Salted Maple Steamed Brussels Sprouts are a quick and delicious side dish for the holidays, or for all winter long. They’re full of flavour, yet so easy to make!
Dare I say it? My kids love, adore, devour steamed Brussels sprouts.
No really, they do. Actually they love Brussels sprouts in any way, even all mixed up with other food.
But now don’t assume they’re not picky or generally easy to handle at the table – the three year old refuses to eat carrots that are not 100% orange (and also hates sweet potatoes and pumpkin – gasp!) and the one year old really likes shampooing her hair with dinner.
But give them a bowl of steamed Brussels, and the world becomes a different place to them.
Someone make sense of these kids for me.
Steaming things is a very recent discovery on my part.
I love it for a variety of reasons:
- It is apparently very nutrient-retaining, a fact that is extremely helpful on days I never have two hands free to peel and chop any kind of veggies
- It’s FAST! 7 minutes for halved sprouts. The 30 minutes in the oven for roasting stand no chance for this time-pressed mama. Also, energy savings = money savings!
- My husband bought this steamer basket on Amazon* and I refused to use it. Then I started using it without telling him and proceeded to pretend like it was all my extremely genius idea.
Number 3 is most significant to my newfound love for steaming 😉
If you’re scared for the Brussels sprouts to taste bland when they’re steamed, you’re partly right.
They don’t taste or smell like those horribly over-boiled roadside diner sprouts at all. Phew! But they’re not very interesting straight out of the pot, either. So… What’s the secret?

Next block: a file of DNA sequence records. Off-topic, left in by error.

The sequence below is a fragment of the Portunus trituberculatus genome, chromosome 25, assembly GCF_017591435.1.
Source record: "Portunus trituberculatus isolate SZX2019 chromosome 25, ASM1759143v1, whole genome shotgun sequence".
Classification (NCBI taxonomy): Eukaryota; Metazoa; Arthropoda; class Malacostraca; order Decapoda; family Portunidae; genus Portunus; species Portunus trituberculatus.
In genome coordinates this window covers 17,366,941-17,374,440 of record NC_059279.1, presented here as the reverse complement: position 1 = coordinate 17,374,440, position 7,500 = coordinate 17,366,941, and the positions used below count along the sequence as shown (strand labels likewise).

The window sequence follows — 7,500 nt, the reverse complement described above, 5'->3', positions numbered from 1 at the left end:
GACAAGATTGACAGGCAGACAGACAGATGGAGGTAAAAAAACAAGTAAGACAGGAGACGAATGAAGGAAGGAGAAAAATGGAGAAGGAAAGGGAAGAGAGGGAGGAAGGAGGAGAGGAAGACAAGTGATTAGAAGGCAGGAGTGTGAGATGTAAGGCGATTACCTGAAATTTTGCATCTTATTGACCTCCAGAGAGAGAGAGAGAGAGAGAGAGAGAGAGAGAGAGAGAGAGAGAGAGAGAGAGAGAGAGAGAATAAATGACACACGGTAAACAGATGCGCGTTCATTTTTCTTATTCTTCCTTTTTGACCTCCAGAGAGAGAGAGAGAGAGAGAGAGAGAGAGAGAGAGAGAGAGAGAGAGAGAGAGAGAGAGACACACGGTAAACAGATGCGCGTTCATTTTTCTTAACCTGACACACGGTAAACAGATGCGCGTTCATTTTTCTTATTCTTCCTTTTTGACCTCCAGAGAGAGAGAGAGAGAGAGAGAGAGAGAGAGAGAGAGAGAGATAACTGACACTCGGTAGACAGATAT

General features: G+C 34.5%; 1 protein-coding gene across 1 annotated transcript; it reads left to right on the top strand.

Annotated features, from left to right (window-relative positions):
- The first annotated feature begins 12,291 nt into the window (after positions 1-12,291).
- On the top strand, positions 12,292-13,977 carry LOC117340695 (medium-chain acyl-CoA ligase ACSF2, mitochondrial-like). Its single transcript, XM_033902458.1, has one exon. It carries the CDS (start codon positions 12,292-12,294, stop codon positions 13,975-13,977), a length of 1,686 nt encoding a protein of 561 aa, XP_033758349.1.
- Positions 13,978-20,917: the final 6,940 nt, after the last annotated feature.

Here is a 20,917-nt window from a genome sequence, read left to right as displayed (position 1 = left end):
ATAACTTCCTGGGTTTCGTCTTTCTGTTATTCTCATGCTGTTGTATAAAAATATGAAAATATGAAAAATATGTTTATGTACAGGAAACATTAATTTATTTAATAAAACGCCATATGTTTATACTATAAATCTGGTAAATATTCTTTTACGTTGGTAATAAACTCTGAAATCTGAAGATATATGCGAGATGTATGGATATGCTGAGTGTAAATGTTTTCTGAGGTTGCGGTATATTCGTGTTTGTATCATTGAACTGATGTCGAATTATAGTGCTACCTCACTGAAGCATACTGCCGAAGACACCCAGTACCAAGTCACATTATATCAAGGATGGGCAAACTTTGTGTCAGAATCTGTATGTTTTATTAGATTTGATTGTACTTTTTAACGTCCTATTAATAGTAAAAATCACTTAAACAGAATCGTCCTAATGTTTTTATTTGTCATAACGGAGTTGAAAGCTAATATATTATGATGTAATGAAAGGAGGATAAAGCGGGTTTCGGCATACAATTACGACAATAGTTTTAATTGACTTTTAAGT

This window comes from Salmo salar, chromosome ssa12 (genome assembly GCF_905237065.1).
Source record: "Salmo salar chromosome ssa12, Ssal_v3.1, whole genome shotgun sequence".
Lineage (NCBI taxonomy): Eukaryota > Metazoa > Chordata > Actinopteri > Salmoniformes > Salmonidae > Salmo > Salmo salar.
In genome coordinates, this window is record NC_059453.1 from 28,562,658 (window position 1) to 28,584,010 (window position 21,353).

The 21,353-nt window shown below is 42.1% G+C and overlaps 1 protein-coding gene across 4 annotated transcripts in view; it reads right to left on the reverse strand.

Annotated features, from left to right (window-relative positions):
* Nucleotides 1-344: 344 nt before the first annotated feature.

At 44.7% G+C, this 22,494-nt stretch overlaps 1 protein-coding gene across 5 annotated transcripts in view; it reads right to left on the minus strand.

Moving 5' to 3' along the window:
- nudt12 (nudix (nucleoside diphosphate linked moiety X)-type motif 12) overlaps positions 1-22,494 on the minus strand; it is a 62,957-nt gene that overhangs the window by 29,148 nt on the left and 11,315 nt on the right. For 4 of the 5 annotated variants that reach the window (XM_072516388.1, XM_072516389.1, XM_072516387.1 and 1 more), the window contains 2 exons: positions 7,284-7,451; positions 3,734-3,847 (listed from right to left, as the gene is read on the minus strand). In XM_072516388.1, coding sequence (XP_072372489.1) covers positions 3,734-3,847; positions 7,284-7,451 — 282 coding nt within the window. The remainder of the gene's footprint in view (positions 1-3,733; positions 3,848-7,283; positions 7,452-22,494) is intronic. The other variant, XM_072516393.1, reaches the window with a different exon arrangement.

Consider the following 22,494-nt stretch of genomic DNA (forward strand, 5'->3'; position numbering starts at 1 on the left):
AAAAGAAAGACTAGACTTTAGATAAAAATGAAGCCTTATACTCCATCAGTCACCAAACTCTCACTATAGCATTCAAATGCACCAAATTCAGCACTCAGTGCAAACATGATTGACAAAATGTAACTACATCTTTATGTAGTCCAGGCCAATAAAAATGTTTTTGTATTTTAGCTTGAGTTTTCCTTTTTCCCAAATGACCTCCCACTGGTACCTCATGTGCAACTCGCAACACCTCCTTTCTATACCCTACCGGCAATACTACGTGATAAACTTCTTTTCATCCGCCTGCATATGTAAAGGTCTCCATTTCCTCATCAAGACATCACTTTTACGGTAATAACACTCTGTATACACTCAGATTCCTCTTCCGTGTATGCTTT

The trickery behind it all…
It’s quite simple, really.
What matters is what you put on them after the steaming.
Amazing. (Not really, I’m aware.)
But anyhow, here’s how to make amazing steamed Brussels sprouts:
- If your veggies are garden-fresh and organic like mine, chances are there’s a million bugs and flies hiding in there (yes, I do miss ready-to-cook bagged sprouts, but that’s about the only one). I soak mine in lukewarm water with a pinch of baking soda. Then I trim them and remove the ugly leaves, halve them and soak them again in fresh baking soda laced water. I find that it really helps getting out all of those critters!
- Steam the cleaned sprouts until tender
- Doused in all the things that taste good
Here you’ll be using a little butter (yes, butter, it’s magic), maple syrup and sea salt flakes once they’re hot out of the steamer basket.
Don’t overdo it with the salt initially, it can be hard to judge how intense the flakes are and how much you need. It’s always easier to add salt than to take it away!
If you like to live on the edge, here’s a pro tip: Add a little freshly minced ginger, too. Or a sprinkling of chili. Now we’re getting wild.
Of course you can add whatever you think is a nice match, but I mostly love the plain and simple buttery, salted maple flavours coming through -few ingredients, quick prep, nothing too fancy. Sometimes (most times) it’s good to be basic.
And finally, if I can just make one more request here: Please don’t shampoo your hair with them steamed Brussels sprouts. They’re quite tedious to wash out.
Get the printable recipe for these salted maple steamed Brussels sprouts here:
Salted Maple Steamed Brussels Sprouts
- 1 pound brussels sprouts trimmed, cleaned and halved
- 1 tablespoon butter
- 1 tablespoon maple syrup
- coarse sea salt flakes to taste
- Steam the Brussels sprouts: Place the prepared Brussel sprouts in a steamer basket and place that in a large pot with about an inch of water. Bring to a boil with the lid closed. Cook the sprouts over medium-high heat (just make sure the water keeps boiling and steaming) with the lid on for about 6-7 minutes, or until tender.
- Prepare maple syrup and butter: While the sprouts are steaming, place the butter and maple syrup in a large bowl.
- Coat and salt the sprouts: As soon as the Brussels sprouts are tender, take them out of the steamer and put them straight into the bowl with the maple syrup and butter. Gently toss. Salt with a generous pinch of sea salt flakes, but make sure you don't over-salt them. Serve hot.
Prep time includes time you need to trim and clean the sprouts. If you buy ready-to-eat Brussels sprouts, you will need about 15 minutes in total to make this recipe.
Nutrition (this is an estimate)
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